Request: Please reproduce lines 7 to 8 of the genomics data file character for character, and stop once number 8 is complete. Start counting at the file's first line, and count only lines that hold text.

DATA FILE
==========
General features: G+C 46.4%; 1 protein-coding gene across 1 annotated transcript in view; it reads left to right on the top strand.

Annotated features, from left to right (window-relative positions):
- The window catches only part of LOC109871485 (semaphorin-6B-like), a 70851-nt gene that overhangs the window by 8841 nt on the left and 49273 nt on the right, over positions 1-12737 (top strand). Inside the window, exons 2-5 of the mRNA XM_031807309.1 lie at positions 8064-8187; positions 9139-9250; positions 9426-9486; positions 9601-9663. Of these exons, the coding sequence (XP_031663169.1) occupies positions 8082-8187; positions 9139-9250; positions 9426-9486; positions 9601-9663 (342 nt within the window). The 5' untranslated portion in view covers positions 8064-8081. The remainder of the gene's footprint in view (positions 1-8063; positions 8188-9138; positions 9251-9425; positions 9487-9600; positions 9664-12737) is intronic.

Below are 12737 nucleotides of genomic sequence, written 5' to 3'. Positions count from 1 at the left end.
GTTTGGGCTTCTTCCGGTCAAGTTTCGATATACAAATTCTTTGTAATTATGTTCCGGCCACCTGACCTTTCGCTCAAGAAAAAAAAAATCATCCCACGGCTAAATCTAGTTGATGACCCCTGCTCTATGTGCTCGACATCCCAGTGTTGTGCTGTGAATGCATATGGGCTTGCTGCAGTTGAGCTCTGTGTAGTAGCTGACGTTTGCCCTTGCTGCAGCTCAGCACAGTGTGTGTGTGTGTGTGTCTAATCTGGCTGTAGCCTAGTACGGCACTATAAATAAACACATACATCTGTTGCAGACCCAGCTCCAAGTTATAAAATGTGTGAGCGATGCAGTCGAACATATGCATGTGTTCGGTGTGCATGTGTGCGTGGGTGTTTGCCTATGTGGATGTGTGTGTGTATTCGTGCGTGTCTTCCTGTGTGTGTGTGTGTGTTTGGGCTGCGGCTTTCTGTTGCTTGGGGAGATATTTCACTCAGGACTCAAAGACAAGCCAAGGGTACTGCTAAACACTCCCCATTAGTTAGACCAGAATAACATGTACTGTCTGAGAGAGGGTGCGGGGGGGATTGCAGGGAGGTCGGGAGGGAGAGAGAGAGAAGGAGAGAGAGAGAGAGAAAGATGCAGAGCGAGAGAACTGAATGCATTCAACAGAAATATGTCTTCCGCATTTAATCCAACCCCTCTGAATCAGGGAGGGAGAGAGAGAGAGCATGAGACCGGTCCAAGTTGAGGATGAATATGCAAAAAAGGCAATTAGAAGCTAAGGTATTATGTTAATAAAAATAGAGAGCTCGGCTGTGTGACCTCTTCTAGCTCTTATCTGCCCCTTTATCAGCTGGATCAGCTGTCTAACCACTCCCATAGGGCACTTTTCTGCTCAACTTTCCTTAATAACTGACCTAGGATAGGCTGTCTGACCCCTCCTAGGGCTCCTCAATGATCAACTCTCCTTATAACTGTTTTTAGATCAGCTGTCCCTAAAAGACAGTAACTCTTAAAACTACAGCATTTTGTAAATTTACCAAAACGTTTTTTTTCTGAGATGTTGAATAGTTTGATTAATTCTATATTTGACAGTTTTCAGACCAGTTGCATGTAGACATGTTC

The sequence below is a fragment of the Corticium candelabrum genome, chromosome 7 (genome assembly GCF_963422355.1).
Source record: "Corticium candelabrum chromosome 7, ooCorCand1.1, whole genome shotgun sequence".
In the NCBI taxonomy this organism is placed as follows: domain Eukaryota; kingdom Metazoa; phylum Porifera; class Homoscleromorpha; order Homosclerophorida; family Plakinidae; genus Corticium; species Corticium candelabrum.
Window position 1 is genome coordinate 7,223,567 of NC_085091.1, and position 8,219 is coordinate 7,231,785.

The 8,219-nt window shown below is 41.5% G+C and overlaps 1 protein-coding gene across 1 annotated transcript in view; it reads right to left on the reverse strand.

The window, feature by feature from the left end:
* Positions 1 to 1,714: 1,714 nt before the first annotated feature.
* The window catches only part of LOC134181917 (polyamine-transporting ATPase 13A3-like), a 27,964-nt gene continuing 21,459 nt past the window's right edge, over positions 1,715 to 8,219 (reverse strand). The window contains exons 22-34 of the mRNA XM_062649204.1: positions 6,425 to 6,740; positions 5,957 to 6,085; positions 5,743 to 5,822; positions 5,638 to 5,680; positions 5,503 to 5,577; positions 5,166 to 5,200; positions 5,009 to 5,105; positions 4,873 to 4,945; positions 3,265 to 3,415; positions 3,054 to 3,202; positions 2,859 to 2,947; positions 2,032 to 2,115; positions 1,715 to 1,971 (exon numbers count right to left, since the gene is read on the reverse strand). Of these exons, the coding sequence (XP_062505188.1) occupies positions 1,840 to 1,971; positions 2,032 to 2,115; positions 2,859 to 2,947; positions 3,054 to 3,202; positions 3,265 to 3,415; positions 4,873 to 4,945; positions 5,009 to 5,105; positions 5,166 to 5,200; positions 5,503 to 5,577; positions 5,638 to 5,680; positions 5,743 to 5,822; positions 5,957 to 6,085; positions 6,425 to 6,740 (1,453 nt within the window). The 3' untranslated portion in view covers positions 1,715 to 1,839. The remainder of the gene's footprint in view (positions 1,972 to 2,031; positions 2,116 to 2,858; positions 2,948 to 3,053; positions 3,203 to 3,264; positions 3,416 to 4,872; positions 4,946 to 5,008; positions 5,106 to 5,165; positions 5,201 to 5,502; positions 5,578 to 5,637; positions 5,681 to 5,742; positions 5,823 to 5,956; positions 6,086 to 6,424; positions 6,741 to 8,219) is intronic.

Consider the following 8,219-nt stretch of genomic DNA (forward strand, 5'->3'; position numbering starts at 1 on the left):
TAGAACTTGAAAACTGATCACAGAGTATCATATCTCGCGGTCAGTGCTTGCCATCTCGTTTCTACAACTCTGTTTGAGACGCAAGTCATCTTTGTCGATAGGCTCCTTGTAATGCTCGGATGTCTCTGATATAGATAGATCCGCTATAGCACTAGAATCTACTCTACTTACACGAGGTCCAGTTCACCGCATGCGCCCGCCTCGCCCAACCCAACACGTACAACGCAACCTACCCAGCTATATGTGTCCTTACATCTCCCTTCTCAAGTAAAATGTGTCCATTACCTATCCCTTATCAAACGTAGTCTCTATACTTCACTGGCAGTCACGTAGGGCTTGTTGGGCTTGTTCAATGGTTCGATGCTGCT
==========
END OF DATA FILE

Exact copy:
Source record: "Corticium candelabrum chromosome 7, ooCorCand1.1, whole genome shotgun sequence".
In the NCBI taxonomy this organism is placed as follows: domain Eukaryota; kingdom Metazoa; phylum Porifera; class Homoscleromorpha; order Homosclerophorida; family Plakinidae; genus Corticium; species Corticium candelabrum.